Land Rover for weary legs, at the base of Tintagel

Land Rover for weary legs, at the base of Tintagel

We managed to make it back to Ilfracombe with very little difficulty, lulling us into a false sense of security, thinking we had finally gotten the hang of navigating over here. Tomorrow morning would shatter that illusion thoroughly, though.

We rested our weary limbs in our room for a while, then ventured out for supper, walking down another steep hill to the harbor, even though we knew it meant we would have to trudge back up eventually. We were on the seacoast, so I was hungry for fish, but we spotted an Italian restaurant, Giovanni & Luca, and supper was advertised at £6.00 apiece, so we shifted our taste buds toward that. The food was delicious, but the £6.00 was for the entrée. Bread and salad were extra. The whole meal, including tip, was £19.10 ($29.03). Live and learn.

To let our supper settle, we took a walk along the beach and watched a beautiful sunset performance. Here’s the pre-show. Check out the photo album for the final bow.

Nearly sunset in Ilfracombe]

Nearly sunset in Ilfracombe]

In the near dark we made our way back up long steep hills to our B&B. Here’s Minay, after supper, standing outside. When we said steep hills, we meant it.

Minay at Montpelier B&B

Minay at Montpelier B&B

Minay read while I checked my e-mail. I had sent several e-mails to B&B’s in Stratford-Upon-Avon (for the nights of the 12th, 13th, and 14th), looking for lodgings for our next home base. We intended to spend some time in Shakespeare country before heading north to the Lake District. I received a reply from Wendy Crean at the Arden Way B&B, as well as a few others. I replied to Wendy, sent her the credit card information she needed, then replied to the other B&B owners thanking them for replying. Our next stop was arranged.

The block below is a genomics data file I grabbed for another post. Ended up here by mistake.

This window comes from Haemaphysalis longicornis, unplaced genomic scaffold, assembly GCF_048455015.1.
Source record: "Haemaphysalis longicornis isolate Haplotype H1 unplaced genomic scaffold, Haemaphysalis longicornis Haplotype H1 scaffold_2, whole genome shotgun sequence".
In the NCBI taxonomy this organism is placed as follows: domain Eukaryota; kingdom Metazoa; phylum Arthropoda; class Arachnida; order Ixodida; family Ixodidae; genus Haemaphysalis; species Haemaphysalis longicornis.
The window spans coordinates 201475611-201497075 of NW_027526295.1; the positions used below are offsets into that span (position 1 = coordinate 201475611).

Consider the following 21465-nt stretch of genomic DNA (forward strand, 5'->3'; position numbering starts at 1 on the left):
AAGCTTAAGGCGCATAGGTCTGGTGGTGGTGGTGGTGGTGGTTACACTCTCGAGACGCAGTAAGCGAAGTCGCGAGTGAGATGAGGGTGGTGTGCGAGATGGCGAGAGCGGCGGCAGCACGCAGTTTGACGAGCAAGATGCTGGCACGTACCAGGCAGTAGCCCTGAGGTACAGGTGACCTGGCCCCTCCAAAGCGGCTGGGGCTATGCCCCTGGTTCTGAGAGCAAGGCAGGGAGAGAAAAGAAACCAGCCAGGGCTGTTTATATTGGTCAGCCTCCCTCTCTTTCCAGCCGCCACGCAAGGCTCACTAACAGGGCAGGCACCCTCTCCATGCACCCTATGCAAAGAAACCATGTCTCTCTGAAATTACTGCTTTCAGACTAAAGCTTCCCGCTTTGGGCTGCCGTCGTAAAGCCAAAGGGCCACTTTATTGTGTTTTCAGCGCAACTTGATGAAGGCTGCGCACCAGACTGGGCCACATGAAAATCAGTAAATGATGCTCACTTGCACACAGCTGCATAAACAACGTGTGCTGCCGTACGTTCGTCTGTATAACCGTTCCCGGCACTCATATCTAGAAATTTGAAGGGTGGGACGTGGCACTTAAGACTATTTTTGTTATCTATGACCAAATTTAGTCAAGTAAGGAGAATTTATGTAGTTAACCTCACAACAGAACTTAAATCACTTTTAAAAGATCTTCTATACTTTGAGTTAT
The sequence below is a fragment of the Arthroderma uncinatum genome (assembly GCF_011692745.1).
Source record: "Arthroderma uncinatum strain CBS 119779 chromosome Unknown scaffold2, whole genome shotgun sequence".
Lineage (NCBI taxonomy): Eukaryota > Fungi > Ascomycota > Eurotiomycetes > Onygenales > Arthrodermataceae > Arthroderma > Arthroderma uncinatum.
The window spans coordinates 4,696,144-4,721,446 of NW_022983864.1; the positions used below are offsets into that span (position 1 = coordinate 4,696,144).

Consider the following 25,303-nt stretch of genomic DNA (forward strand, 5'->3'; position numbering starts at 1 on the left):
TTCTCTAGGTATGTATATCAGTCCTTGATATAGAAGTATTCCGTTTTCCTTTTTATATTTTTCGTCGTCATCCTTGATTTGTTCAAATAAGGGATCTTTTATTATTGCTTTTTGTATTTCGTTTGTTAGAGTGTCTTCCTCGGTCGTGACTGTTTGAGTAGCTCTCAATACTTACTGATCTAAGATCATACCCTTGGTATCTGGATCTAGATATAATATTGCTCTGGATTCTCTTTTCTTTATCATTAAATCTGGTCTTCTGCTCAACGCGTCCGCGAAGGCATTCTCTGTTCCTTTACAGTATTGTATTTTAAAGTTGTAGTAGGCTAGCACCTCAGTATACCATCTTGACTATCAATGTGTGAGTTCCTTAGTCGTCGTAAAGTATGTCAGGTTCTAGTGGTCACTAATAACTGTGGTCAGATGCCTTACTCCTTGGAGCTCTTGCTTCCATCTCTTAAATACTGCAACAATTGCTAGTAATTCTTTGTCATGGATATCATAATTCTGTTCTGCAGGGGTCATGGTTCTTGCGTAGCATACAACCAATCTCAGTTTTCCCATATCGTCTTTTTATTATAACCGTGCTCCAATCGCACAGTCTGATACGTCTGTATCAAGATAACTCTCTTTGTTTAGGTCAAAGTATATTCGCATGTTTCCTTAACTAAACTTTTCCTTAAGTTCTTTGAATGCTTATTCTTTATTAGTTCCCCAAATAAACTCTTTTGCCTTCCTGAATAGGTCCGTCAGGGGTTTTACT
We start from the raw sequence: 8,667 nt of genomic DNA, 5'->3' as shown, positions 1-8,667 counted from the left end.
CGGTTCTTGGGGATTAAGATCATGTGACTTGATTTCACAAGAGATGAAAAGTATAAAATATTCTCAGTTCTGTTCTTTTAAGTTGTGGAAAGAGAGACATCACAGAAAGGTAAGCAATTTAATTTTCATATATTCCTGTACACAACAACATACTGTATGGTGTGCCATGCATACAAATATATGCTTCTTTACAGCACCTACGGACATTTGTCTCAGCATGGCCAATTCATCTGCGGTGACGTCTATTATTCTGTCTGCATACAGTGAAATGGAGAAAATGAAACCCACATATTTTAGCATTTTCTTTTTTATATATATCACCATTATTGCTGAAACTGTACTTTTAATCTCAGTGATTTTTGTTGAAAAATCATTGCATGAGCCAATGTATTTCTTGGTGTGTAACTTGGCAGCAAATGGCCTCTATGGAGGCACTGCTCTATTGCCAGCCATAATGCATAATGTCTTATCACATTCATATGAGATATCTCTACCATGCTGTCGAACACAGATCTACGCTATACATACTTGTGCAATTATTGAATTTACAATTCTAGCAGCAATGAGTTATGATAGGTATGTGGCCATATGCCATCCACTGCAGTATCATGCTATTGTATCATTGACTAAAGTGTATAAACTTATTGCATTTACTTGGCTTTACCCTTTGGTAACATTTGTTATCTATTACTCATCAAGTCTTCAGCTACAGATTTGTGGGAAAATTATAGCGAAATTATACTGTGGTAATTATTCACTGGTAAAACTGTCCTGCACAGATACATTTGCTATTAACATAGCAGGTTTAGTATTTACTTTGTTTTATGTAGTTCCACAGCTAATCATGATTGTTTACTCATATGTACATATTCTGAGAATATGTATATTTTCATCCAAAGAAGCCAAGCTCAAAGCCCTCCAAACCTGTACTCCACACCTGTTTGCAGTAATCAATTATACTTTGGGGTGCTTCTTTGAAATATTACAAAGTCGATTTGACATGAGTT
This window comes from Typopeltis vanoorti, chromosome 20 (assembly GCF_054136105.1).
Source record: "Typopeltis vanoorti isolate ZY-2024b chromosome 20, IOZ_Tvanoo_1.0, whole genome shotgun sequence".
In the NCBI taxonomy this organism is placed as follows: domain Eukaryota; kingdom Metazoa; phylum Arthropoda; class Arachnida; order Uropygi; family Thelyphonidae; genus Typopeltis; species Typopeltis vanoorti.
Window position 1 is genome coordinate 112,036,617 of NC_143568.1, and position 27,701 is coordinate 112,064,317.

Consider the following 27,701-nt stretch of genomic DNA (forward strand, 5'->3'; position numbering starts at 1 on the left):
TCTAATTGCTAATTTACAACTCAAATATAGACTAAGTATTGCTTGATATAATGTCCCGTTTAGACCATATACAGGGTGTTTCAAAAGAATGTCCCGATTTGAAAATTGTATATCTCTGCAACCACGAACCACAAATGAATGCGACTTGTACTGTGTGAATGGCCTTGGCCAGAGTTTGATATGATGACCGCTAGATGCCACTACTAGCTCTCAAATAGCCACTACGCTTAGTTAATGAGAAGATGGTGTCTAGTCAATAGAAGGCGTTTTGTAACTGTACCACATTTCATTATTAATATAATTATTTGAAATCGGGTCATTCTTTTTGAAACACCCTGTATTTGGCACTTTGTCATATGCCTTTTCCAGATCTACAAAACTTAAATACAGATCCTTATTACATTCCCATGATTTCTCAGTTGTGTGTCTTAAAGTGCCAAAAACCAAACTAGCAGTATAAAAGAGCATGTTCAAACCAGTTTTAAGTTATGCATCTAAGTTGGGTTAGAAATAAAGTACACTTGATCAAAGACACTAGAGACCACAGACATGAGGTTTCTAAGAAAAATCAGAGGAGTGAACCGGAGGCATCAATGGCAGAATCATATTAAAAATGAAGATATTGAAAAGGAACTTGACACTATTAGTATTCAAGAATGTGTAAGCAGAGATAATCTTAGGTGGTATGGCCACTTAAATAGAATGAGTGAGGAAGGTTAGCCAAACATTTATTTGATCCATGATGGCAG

Note of Explanation: I sent e-mails just before we left Bath, to seven different places in Stratford-Upon-Avon, requesting information about availability of rooms for those three nights. These were B&B’s I had already located before we left Houston, and had in my spreadsheet. Six of the seven replied (which I thought was astounding, I expected about half would). Of the six, a couple didn’t have availability. I was able to choose the best deal and arrange for the room, but I also didn’t want to burn any bridges, so I sent a nice note to the others, thanking them and explaining that I had already arranged a room. I would strongly suggest making sure you have a backup plan. Don’t just inquire at one B&B or hotel, then wait for a reply. You may end up scrambling to find a room at the last second. What if there’s a big football match (AmE = soccer game) in town that night, or some other major event or festival? Alternatively, you could use an online service like booking.com or hotels.com to directly book available rooms through their service. We’ll do a post at some point on various services like that.

Once I was finished sending my messages, Minay used my laptop to send an e-mail home to her sister. We’ll post a copy of that soon. We continued to read for a while longer, but we both probably passed out by 10:00, our bodies and brains no longer trying to remind us that it was 4:00 in the afternoon back home.

How do you plan trips/book rooms? Spill your secrets We won’t tell.

Minay’s version of Tuesday, May 11, 2010, will post next week.

Michael